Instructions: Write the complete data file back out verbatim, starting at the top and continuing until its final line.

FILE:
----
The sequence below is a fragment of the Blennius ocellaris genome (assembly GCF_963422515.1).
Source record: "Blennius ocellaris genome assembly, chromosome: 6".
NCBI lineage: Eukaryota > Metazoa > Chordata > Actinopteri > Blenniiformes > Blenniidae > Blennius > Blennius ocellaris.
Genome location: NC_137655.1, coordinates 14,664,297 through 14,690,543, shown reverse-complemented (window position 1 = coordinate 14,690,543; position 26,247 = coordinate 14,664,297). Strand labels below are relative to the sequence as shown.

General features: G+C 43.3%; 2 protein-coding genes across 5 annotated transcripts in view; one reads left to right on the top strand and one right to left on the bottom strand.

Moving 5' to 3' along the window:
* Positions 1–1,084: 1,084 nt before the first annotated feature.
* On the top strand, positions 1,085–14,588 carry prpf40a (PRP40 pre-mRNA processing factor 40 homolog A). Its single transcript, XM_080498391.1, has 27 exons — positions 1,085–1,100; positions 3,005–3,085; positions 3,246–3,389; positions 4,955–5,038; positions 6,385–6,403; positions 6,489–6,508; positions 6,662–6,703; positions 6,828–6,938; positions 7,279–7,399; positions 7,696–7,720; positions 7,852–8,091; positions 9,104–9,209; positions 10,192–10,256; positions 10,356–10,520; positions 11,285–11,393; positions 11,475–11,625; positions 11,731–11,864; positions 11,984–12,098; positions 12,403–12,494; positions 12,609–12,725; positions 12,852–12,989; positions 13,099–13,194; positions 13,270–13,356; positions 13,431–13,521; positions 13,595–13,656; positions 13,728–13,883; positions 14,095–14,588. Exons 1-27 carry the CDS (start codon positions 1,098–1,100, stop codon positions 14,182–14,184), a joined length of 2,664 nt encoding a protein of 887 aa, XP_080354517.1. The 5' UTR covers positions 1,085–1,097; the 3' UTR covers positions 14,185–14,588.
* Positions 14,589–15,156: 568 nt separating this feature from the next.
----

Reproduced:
The sequence below is a fragment of the Blennius ocellaris genome (assembly GCF_963422515.1).
Source record: "Blennius ocellaris genome assembly, chromosome: 6".
NCBI lineage: Eukaryota > Metazoa > Chordata > Actinopteri > Blenniiformes > Blenniidae > Blennius > Blennius ocellaris.
Genome location: NC_137655.1, coordinates 14,664,297 through 14,690,543, shown reverse-complemented (window position 1 = coordinate 14,690,543; position 26,247 = coordinate 14,664,297). Strand labels below are relative to the sequence as shown.

General features: G+C 43.3%; 2 protein-coding genes across 5 annotated transcripts in view; one reads left to right on the top strand and one right to left on the bottom strand.

Moving 5' to 3' along the window:
* Positions 1–1,084: 1,084 nt before the first annotated feature.
* On the top strand, positions 1,085–14,588 carry prpf40a (PRP40 pre-mRNA processing factor 40 homolog A). Its single transcript, XM_080498391.1, has 27 exons — positions 1,085–1,100; positions 3,005–3,085; positions 3,246–3,389; positions 4,955–5,038; positions 6,385–6,403; positions 6,489–6,508; positions 6,662–6,703; positions 6,828–6,938; positions 7,279–7,399; positions 7,696–7,720; positions 7,852–8,091; positions 9,104–9,209; positions 10,192–10,256; positions 10,356–10,520; positions 11,285–11,393; positions 11,475–11,625; positions 11,731–11,864; positions 11,984–12,098; positions 12,403–12,494; positions 12,609–12,725; positions 12,852–12,989; positions 13,099–13,194; positions 13,270–13,356; positions 13,431–13,521; positions 13,595–13,656; positions 13,728–13,883; positions 14,095–14,588. Exons 1-27 carry the CDS (start codon positions 1,098–1,100, stop codon positions 14,182–14,184), a joined length of 2,664 nt encoding a protein of 887 aa, XP_080354517.1. The 5' UTR covers positions 1,085–1,097; the 3' UTR covers positions 14,185–14,588.
* Positions 14,589–15,156: 568 nt separating this feature from the next.